To induce GS expression in the organ-cultured retina, cortisol (Sigma Chemical Co., St. Louis, Mo.) was added to the medium to a final concentration of 0.33 μg/ml. GS expression in ovo was induced by injecting 0.001 to 2 mg hydrocortisone 21-phosphate (Sigma Chemical Co.), dissolved in 0.1 ml distilled water, extraembryonically into the amniotic cavity by using a 25-gauge needle that was inserted through the shell at the blunt end of the egg. The shell was sealed with cellophane tape and the eggs were incubated for additional 24 or 48 hours before the retina was excised. In some experiments, L-methionine sulfoximine (MSO) (Sigma Chemical Co), a specific GS inhibitor, or DL-buthionine- S,R!-sulfoximine (Sigma Chemical Co., St. Louis, Mo.), a close derivative that was used as a control, were co-injected (1 mg in 0.1 ml distilled water per egg).
Supply of purified GS enzyme: GS, purified from sheep brain (Sigma Chemical Co.), was stabilized in a lipid environment before use. Briefly, L-alpha-phosphatidylcholine Type IIS from soybean (Sigma Chemical Co.) was dispersed in distilled water at an initial concentration of 20 mg/ml, briefly sonicated and subjected to centrifugation at 10,000 g for 5 minutes. The supernatant was collected and used to prepare stock solutions of the GS enzyme for addition to the culture medium or injection into fertilized eggs at a dilution of 1:10. The enzyme (100 μl) was injected extraembryonically into the amniotic cavity by inserting a 25-gauge needle through the shell at the blunt end of the egg. To inject the enzyme behind the eyeball, a window 25 mm in diameter was cut in the shell at the blunt end and the enzyme was injected (50 μl) using a 25-gauge needle. Control eggs were injected with carrier. The shell was sealed with cellophane tape and the eggs were incubated for additional 24 or 48 hours before the retina was excised.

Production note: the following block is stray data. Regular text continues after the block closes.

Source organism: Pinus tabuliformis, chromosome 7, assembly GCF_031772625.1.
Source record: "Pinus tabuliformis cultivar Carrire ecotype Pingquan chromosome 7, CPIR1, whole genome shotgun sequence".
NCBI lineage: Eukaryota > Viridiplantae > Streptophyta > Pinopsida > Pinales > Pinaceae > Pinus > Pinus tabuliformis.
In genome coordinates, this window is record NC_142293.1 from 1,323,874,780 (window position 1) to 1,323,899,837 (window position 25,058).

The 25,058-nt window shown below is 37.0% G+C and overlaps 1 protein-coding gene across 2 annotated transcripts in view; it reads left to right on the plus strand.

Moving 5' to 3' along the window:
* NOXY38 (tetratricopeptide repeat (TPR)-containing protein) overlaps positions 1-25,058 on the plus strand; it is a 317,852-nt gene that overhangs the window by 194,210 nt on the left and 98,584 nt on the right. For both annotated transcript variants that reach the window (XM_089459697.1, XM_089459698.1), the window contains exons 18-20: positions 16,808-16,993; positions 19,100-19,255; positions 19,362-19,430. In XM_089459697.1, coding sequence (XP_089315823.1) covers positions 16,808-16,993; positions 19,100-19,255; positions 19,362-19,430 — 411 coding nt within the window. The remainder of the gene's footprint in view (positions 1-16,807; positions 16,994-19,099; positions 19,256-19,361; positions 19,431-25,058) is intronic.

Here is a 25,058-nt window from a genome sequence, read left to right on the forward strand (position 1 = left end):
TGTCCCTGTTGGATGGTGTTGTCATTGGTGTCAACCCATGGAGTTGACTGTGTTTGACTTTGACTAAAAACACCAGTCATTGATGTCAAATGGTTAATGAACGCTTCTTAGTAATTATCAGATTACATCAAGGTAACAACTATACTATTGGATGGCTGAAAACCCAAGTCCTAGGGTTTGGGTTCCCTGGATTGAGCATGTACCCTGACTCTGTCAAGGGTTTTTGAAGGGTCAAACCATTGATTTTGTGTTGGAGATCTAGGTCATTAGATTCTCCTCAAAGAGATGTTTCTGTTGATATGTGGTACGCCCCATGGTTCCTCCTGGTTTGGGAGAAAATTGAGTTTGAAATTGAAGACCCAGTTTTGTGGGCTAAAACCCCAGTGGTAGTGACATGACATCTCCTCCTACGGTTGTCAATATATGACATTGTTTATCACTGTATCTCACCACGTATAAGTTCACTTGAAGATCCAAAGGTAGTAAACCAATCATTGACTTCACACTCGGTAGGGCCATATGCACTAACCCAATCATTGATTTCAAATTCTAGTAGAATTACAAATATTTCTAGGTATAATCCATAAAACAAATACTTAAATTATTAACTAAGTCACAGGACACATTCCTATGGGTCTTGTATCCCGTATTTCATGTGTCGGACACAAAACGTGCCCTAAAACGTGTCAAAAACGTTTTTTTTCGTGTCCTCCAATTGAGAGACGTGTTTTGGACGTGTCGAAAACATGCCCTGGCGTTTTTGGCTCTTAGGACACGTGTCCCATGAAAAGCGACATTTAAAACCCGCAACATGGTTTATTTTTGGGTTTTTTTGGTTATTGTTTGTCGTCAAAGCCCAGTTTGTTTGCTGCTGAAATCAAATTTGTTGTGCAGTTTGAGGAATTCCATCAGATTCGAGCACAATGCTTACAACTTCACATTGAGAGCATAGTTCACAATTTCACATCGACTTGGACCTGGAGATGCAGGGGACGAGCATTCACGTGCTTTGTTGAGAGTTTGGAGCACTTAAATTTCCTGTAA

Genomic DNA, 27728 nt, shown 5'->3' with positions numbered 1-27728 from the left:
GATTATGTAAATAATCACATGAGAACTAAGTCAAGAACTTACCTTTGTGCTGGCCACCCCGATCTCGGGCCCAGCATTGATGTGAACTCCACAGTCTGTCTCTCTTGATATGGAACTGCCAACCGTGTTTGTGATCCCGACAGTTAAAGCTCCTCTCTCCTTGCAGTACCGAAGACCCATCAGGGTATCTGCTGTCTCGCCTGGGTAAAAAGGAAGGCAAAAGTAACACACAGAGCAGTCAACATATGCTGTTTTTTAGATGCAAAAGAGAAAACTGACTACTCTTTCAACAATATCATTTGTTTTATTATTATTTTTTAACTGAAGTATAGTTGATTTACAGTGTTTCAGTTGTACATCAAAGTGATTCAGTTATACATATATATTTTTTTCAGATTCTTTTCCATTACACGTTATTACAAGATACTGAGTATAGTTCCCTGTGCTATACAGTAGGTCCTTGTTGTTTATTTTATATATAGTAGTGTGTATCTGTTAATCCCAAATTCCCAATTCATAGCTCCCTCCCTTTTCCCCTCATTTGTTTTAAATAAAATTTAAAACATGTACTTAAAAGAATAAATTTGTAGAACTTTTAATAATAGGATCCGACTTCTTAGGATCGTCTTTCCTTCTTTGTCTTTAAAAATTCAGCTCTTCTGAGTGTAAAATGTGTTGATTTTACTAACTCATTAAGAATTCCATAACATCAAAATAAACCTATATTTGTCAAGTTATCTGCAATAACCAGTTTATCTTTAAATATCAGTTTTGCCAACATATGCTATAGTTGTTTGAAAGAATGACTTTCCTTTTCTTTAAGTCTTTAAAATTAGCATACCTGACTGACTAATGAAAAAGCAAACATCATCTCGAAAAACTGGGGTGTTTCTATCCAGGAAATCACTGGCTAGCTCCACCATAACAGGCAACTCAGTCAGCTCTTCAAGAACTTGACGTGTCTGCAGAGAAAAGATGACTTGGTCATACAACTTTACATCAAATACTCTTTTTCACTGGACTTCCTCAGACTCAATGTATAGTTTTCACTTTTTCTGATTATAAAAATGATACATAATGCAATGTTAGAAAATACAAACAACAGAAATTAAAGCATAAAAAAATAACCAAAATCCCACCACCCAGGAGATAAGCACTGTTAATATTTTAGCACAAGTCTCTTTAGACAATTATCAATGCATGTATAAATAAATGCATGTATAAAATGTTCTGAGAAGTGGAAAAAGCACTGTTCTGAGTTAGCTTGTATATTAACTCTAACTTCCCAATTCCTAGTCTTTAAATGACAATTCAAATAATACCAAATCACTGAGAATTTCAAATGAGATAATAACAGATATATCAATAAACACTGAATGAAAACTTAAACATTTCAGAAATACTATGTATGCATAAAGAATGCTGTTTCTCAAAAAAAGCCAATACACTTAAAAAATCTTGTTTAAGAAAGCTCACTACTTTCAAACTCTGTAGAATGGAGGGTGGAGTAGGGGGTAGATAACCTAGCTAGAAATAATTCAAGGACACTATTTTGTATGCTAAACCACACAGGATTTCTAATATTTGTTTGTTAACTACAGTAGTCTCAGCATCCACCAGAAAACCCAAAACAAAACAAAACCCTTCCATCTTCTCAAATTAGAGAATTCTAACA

LDH and GS assays: Neuronal degeneration was quantitatively assessed by measurement of LDH release into the culture medium, as described previously Koh and Choi, 1987!. Briefly, samples of culture medium (25 μl) were added to freshly prepared LDH substrate buffer (0.76 mM sodium pyruvate, 85 μM NADH in 0.1M KH2 PO4 buffer, pH 7.5) at room temperature. Absorbance of the reaction mixture at 340 nm was measured with a spectrophotometer for 1 minute and the amount of LDH released by a single retina (108 cells) was calculated in units from the slope of the absorbance curve. One unit is the amount of LDH that will cause a decrease of 0.001 per minute in the absorbance of a 1 ml reaction mixture. Since the culture medium was changed after the first hour of incubation, the amount of LDH measured in the discarded medium was added to the amount of LDH release at later time points. GS activity was measured in tissue sonicates as previously described Moscona et al, 1968!. Its specific activity was expressed as micromoles of gamma-glutamylhydroxamate (GHA) per hour per milligram of protein.